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Women vs. women a dangerous affair


Illustration: Madalyn Dweno – CU Sentry

     Welcome to 2016, the year where the US desperately needs to get a grip. There has been an abundance of tragedy since January, from the uprising of a dangerous demagogue to an alarming increase of terrorist attacks worldwide. Yet, somehow, Americans divert their attention from urgent affairs to the superficial. Most recently, pitting women against each other has taken precedence.

 The Twitter phenomenon “#KimExposedTaylorParty” has struck the internet, as spectators revel in the battle between two female celebrities: Taylor Swift and Kim Kardashian. This hashtag entertains the idea that Kardashian, married to artist Kanye West, exposed Swift as a liar through a recorded phone call, which the KUWTK star then posted on Snapchat. Interweb chaos then ensued, as fans of each celebrity rallied their opinions on social media.

 Commentors have flooded Swift’s pictures with snake emojis, Photoshoppers have created headstones of Swift’s death in 2016, and other famous figures have added their voices to the mix. Both women have included their sides on their social platforms. The spectacle moved from what the original confrontation was actually about—West and Swift’s conflict about his controversial lyrics—and turned into a warfare of two successful women.

 Regardless of one’s allegiances to the celebrities—either as a Kim K fanatic or a loyal Swiftie—this celebrity drama is atrocious. This issue is between two adults, yet with its nationwide attention, it has encouraged US culture to further compare and degrade women rather than support them.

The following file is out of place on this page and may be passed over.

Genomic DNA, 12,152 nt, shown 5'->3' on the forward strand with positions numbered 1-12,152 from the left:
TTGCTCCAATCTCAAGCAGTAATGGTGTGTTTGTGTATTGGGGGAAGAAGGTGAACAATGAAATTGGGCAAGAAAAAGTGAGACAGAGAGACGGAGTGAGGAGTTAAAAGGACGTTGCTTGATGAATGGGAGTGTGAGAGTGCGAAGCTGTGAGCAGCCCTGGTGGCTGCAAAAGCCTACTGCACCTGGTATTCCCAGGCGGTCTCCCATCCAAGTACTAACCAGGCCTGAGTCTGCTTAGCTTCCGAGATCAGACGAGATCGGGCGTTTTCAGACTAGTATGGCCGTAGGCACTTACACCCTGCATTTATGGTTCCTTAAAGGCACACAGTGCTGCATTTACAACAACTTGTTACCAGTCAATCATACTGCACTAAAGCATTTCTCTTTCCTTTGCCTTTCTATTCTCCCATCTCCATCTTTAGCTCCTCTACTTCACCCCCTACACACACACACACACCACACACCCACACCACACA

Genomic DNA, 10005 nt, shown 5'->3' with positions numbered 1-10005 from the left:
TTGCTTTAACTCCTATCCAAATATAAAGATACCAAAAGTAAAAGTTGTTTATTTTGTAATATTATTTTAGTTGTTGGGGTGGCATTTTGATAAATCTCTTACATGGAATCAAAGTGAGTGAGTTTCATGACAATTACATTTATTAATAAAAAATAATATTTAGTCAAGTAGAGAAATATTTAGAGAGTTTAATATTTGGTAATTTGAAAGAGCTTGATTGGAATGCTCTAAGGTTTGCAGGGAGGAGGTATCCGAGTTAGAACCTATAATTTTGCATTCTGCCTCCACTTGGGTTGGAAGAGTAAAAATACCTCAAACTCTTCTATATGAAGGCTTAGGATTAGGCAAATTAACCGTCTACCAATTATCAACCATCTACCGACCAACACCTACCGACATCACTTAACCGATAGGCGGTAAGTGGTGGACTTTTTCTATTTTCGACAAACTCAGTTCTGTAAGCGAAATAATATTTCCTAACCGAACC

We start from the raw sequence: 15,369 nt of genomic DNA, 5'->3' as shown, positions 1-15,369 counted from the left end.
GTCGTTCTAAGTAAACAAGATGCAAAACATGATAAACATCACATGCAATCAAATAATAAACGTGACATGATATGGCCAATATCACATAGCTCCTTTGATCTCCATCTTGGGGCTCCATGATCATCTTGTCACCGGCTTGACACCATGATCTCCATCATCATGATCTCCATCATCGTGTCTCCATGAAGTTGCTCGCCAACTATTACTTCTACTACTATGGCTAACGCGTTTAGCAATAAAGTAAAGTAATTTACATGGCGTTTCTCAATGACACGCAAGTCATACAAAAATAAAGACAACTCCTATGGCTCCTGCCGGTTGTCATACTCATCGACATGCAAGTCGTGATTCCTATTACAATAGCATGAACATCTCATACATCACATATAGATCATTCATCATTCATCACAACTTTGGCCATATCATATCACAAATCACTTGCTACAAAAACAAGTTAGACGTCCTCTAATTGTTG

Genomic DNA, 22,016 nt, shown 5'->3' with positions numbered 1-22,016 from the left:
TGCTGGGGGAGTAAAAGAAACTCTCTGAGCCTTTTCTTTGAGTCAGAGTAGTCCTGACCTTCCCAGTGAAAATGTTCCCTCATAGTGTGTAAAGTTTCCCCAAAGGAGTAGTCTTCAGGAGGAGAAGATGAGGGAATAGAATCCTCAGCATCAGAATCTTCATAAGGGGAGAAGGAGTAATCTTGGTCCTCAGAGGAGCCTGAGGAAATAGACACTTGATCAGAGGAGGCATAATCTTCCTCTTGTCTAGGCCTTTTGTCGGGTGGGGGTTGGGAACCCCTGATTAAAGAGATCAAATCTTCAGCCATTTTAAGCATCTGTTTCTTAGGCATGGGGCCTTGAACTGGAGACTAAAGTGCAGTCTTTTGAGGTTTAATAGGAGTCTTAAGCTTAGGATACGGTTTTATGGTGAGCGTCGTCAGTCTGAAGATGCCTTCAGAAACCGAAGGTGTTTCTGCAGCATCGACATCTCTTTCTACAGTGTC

Not only has this nonsense fostered the opportunity for mass cyberbullying, it has opened the door for day-to-day female-on-female hatred. There are countless online forums attacking women in the worst way: from the perspective of another woman. Memes exist that compare women via the “you vs. me” pictures—where one side shines and dazzles while the other frumps and disgusts. There are countless retweets and reblogs of common sentiments that all women are snakes.

 It should be acknowledged that the blame for this anti-woman narrative’s existence can’t be purely put on a silly hashtag. Our culture has been pitting women against each other for decades. Take, for example, “who wore it best” sections in magazines. Look at circulating posts expressing that “this” is attractive, not “this” (insert pictures of women with different body types or hairstyles or even diets).

 Has there not been enough degradation of women as it is? Have centuries of oppression and systematic patriarchy not been enough to keep the American people satisfied? Now it must be more entertaining to see women compete against each other, instilling sexism in forms other than law and government. And what’s worse is that it’s not just men gawking and watching, it’s women participating. It’s women hurting each other.

 Celebrity gossip and drama might seem harmless and trivial, but when it involves villainizing women, it’s never victimless. It might start as Kim K versus T-Swift, but before long it spreads to mothers against daughters, and sisters against sisters. It’s time to stop the petty games and hold each other up, in the light of goddesses supporting other strong, successful goddesses.

Savannah Nelson
Savannah Nelson

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